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Faculty Research Wins Award at Qualtrics Insight Summit

April  2016

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In February, leading business professionals and academics from around the world gathered at the Grand America Hotel in Salt Lake City for the 2016 Qualtrics Insight Summit. Prominent on the program was the “Tell Me Something I Don’t Know” game show, hosted by Stephen Dubner, the author of Freakonomics.

Aaron Brough with trophy

An invited contestant on the show, Huntsman marketing professor Aaron Brough joined competitors from Duke, Stanford, and CUNY onstage in front of a 2,500-person audience. After delivering a brief summary of their research, the four contestants fielded questions from a panel of judges consisting of renowned authors Malcolm Gladwell, Tim Ferris, and Liz Wiseman.

Dr. Brough won the Audience Choice Award with a dominating 38% vote from the crowd. His award-winning pitch, based on research that is currently under review at a top marketing journal, is included below:

“You probably don’t know that in addition to littering, wasting water, or using too much electricity, you can damage the environment by making men feel feminine. In a series of experiments involving over 2,000 participants in multiple countries, my colleagues and I have found that threatening a man’s masculinity (for example, by telling him his writing style is feminine or by giving him a pink gift card with a floral design) causes him to avoid eco-friendly products. We believe this happens because of a prevalent stereotype that ‘green is girly.’ So when a man doesn’t feel macho, he tries to reassert his masculinity through environmentally-destructive choices. On the flip side, men who feel secure in their manhood are comfortable going green. In short, if you want to do something good for the environment today, make a man feel more manly!”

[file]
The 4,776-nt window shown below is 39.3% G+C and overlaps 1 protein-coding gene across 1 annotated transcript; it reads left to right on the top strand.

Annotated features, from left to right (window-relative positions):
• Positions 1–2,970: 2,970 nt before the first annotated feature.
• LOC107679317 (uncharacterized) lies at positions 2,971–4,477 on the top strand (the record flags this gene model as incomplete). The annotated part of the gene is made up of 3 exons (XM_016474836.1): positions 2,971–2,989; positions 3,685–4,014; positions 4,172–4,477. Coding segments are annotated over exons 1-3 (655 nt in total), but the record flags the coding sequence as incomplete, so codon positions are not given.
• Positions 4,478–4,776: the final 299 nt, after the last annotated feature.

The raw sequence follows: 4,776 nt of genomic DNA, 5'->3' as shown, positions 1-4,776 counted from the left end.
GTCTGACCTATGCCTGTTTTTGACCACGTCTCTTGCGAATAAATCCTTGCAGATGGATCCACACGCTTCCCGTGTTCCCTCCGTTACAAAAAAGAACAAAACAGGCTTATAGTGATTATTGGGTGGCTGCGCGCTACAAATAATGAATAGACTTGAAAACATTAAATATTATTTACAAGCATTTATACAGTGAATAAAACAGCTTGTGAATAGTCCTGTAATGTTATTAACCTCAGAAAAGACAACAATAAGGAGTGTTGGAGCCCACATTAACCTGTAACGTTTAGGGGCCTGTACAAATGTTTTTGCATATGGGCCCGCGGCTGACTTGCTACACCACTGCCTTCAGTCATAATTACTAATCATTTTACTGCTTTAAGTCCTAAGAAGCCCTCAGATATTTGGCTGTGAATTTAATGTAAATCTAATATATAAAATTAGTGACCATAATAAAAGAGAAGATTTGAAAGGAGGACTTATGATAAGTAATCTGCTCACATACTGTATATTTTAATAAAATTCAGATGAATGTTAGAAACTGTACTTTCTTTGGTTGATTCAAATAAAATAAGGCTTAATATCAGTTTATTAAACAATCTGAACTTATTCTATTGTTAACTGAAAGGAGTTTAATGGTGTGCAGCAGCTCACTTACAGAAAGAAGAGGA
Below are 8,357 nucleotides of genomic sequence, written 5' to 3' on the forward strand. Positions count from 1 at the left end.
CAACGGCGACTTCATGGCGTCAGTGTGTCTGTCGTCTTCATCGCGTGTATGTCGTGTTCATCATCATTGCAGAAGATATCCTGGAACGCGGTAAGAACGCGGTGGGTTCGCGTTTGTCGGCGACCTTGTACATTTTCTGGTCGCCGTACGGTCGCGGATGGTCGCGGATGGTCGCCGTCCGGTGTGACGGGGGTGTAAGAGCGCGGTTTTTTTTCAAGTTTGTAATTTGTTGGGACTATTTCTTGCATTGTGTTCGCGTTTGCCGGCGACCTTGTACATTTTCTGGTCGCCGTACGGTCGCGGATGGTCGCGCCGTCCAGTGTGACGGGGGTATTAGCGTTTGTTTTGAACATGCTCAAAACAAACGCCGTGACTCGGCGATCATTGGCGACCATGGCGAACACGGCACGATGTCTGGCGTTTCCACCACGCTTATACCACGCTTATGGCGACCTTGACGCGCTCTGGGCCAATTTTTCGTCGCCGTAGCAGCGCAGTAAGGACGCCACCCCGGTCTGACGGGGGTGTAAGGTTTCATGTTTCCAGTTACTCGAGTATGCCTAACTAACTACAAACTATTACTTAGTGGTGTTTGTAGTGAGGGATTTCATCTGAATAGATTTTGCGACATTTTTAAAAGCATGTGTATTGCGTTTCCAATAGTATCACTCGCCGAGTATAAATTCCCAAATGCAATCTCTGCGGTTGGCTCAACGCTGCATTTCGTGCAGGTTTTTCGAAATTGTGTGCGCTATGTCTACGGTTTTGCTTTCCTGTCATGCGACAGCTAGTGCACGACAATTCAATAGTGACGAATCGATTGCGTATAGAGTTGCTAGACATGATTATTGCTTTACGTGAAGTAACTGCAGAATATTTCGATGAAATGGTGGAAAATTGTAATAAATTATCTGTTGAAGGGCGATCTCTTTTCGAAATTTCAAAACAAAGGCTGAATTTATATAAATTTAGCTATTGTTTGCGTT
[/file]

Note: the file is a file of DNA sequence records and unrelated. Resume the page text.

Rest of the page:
When asked how pro-environmental marketers can use these findings, Brough replied, “We have found two good options; first, marketers can brand green products using more masculine fonts, colors, and images so that they are less threatening to men. Second, marketers can craft messages and promotional materials designed to affirm men’s masculinity. This confidence boost helps men overcome the fear that people will judge them as feminine if they use green products.”

Dr. Brough’s win is further evidence that the charge to Dare Mighty Things is successfully inspiring achievement among Huntsman faculty members and students. Commenting on the trajectory of the Huntsman School, Brough added: “Participating in these types of events promotes the Huntsman School’s brand and helps to build our national reputation. It was great to share the stage with such prominent individuals and show that we belong in that crowd.” We are proud to have exceptional faculty members like Aaron Brough representing our school as we continue to Build Huntsman.

To connect with Dr. Brough follow this link to his bio.